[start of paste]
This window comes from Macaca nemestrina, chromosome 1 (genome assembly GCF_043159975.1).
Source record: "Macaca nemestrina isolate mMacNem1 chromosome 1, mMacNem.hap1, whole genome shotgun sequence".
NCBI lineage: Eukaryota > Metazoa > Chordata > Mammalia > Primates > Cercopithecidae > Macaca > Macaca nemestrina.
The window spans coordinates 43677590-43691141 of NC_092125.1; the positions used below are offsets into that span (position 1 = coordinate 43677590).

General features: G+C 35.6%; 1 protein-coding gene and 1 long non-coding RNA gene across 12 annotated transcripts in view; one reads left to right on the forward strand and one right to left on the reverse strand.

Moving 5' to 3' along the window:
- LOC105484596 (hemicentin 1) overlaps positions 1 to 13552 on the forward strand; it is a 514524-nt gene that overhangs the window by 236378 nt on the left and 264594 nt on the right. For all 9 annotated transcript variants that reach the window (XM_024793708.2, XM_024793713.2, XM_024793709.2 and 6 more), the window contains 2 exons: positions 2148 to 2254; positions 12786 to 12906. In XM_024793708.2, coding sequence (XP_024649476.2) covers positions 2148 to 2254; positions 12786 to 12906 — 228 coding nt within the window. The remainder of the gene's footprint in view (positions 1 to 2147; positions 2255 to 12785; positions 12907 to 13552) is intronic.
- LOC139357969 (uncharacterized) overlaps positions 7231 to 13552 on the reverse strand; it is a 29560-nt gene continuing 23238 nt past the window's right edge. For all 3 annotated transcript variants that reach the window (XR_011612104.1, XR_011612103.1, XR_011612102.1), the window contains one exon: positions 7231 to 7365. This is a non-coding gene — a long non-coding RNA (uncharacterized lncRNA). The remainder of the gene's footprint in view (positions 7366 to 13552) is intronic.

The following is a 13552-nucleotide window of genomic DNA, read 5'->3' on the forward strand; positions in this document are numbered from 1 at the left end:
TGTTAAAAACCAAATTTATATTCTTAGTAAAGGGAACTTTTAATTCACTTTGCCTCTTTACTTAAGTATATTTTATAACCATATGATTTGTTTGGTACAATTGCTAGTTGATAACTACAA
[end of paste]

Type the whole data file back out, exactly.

This window comes from Macaca nemestrina, chromosome 1 (genome assembly GCF_043159975.1).
Source record: "Macaca nemestrina isolate mMacNem1 chromosome 1, mMacNem.hap1, whole genome shotgun sequence".
NCBI lineage: Eukaryota > Metazoa > Chordata > Mammalia > Primates > Cercopithecidae > Macaca > Macaca nemestrina.
The window spans coordinates 43677590-43691141 of NC_092125.1; the positions used below are offsets into that span (position 1 = coordinate 43677590).

General features: G+C 35.6%; 1 protein-coding gene and 1 long non-coding RNA gene across 12 annotated transcripts in view; one reads left to right on the forward strand and one right to left on the reverse strand.

Moving 5' to 3' along the window:
- LOC105484596 (hemicentin 1) overlaps positions 1 to 13552 on the forward strand; it is a 514524-nt gene that overhangs the window by 236378 nt on the left and 264594 nt on the right. For all 9 annotated transcript variants that reach the window (XM_024793708.2, XM_024793713.2, XM_024793709.2 and 6 more), the window contains 2 exons: positions 2148 to 2254; positions 12786 to 12906. In XM_024793708.2, coding sequence (XP_024649476.2) covers positions 2148 to 2254; positions 12786 to 12906 — 228 coding nt within the window. The remainder of the gene's footprint in view (positions 1 to 2147; positions 2255 to 12785; positions 12907 to 13552) is intronic.
- LOC139357969 (uncharacterized) overlaps positions 7231 to 13552 on the reverse strand; it is a 29560-nt gene continuing 23238 nt past the window's right edge. For all 3 annotated transcript variants that reach the window (XR_011612104.1, XR_011612103.1, XR_011612102.1), the window contains one exon: positions 7231 to 7365. This is a non-coding gene — a long non-coding RNA (uncharacterized lncRNA). The remainder of the gene's footprint in view (positions 7366 to 13552) is intronic.

The following is a 13552-nucleotide window of genomic DNA, read 5'->3' on the forward strand; positions in this document are numbered from 1 at the left end:
TGTTAAAAACCAAATTTATATTCTTAGTAAAGGGAACTTTTAATTCACTTTGCCTCTTTACTTAAGTATATTTTATAACCATATGATTTGTTTGGTACAATTGCTAGTTGATAACTACAA